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Record low snowfall in Halifax sees snowshoeing events cancelled

Halifax records lowest snowfall record since 1953

3 min read
caption At this time of year, there should be snow on the ground, but rain falls and high temperatures has melted it all.
caption Rain and warmer temperatures have meant little snow this time of year.

While the lack of snow this winter has been a blessing for some, snowshoers and cross-country skiers are feeling down on their luck.

According to Environment Canada, the average snowfall in Halifax from November to January is usually around 81 cm. So far, Halifax has only seen about 18 cm, breaking records for the lowest snowfall since Environment Canada started recording amounts at the airport in 1953.

“It’s a shame, really,” said Janet Barlow, executive director of Hike Nova Scotia. “Enthusiasm around snowshoeing is really high; people love the idea of it.”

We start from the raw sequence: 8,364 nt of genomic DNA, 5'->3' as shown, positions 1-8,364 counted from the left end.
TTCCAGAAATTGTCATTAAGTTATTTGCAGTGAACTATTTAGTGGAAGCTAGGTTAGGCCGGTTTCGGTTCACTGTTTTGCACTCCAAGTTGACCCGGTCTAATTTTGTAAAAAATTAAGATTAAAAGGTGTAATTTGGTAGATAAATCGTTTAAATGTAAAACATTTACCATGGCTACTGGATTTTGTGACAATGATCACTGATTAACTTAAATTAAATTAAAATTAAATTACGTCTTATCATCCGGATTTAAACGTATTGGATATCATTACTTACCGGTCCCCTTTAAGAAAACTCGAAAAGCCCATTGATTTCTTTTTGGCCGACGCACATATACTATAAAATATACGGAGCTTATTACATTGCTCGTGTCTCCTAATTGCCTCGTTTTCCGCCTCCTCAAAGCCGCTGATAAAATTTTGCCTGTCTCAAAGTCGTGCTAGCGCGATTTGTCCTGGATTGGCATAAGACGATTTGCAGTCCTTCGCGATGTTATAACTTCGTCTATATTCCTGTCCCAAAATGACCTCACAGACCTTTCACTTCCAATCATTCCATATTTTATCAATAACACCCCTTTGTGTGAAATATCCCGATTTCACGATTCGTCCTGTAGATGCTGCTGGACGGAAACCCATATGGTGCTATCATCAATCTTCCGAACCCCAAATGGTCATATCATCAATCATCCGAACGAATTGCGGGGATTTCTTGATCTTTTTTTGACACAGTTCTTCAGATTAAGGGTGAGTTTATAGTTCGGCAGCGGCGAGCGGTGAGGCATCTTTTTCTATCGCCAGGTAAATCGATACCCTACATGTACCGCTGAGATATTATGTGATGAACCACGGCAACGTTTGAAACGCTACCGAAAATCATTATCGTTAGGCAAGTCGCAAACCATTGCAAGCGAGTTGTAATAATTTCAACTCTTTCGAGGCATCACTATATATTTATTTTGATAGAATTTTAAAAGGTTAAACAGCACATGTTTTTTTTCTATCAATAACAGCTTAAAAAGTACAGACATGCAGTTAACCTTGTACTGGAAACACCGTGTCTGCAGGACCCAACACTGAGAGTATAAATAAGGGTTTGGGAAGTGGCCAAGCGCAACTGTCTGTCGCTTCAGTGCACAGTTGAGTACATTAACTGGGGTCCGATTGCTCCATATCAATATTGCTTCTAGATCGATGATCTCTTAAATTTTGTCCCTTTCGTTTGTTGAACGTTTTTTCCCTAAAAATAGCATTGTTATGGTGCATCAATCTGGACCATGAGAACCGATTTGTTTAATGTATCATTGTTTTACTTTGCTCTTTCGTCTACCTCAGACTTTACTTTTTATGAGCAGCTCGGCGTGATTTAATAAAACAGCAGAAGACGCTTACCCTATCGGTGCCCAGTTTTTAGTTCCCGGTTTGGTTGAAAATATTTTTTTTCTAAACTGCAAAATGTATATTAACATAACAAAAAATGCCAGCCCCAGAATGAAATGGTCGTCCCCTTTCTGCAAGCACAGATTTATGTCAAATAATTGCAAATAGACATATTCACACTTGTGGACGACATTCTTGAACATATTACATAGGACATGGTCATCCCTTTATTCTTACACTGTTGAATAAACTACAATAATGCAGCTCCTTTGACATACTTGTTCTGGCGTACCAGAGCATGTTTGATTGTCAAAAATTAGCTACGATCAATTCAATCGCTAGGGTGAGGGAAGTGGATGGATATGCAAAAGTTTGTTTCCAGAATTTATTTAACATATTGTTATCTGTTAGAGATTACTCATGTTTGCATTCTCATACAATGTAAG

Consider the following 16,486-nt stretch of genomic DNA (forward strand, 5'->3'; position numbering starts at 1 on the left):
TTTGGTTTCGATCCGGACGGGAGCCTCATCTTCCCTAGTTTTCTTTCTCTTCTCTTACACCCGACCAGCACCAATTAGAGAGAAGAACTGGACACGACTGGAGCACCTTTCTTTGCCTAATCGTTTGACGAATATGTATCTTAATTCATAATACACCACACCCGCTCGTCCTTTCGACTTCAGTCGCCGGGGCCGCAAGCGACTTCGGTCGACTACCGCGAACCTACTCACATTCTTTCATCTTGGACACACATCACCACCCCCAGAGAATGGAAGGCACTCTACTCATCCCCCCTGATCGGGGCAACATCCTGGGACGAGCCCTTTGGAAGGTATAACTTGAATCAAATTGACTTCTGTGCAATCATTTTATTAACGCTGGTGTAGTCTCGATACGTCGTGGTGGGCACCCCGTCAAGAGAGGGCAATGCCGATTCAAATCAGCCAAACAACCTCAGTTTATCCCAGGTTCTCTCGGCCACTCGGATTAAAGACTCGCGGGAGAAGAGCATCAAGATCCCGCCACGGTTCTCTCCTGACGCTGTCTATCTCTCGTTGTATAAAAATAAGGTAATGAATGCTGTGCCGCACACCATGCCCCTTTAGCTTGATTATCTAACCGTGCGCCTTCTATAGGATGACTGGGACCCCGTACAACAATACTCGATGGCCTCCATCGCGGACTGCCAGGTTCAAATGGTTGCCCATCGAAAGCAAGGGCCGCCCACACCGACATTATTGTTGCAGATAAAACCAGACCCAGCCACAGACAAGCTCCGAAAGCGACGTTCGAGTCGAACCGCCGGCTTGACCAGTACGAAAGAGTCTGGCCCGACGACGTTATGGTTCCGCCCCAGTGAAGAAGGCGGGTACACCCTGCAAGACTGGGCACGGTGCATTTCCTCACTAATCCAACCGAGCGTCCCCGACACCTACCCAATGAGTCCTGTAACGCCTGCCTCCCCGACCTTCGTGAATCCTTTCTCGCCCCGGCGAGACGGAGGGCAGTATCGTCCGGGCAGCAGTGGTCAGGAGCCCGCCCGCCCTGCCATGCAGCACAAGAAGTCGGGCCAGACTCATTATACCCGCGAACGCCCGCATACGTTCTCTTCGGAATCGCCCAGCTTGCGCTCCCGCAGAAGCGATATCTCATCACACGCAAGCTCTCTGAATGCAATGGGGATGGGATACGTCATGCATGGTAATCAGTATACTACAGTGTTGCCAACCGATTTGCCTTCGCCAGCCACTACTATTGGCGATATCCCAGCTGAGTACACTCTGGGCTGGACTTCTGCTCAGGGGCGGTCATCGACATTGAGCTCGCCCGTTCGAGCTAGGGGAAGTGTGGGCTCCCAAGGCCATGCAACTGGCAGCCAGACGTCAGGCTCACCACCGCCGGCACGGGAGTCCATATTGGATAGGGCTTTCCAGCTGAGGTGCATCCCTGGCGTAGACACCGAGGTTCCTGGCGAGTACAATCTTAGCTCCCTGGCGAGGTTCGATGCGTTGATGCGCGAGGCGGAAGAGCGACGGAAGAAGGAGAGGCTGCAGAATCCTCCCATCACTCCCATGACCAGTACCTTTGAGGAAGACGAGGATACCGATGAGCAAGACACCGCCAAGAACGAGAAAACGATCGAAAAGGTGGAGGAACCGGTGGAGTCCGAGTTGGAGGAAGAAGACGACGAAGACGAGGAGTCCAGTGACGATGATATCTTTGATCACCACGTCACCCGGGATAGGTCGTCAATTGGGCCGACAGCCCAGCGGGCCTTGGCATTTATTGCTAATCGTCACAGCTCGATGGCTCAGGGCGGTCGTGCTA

Hike Nova Scotia works with groups across the province to organize a variety of outdoor activities. Barlow said their most popular is a series of guided snowshoe tours, which have repeatedly been cancelled due to the lack of snow.

Barlow said they had planned to have over 60 hikes. In January, 13 snowshoe tours were scheduled; two were postponed and one was cancelled. Already this month, three of eight hikes were postponed and two were cancelled.

“Nova Scotia is a coastal community, and when you’re near the water it’s really hit or miss on whether you’re going to have snow or rain,” Barlow said. “And you can’t snowshoe in the rain.”

caption University of King’s College student Aidan Ingalls’ snowshoes hang on his wall, untouched due to a lack of snow.

The Mountain Equipment Co-op on Granville Street has seen a big decrease in snowshoe rentals this winter compared to last season.

“It’s very frustrating from both an activity perspective but also from a retail perspective,” said Clifton Pratt, events co-ordinator at MEC. “We want to get people outdoors, but it’s kind of hard to do that when there’s no snow to go play in.”

Pratt and Barlow both love to cross-country ski, but with the weather as it is, they’ve had to find parts of the province with more snow, like the Annapolis Valley or Antigonish.

“You always hear people say, ‘oh we don’t have winters like we used to,’ and it’s true,” said Barlow. “For me, I remember enjoying the snow much more when I was a kid because there was more of it back then.”

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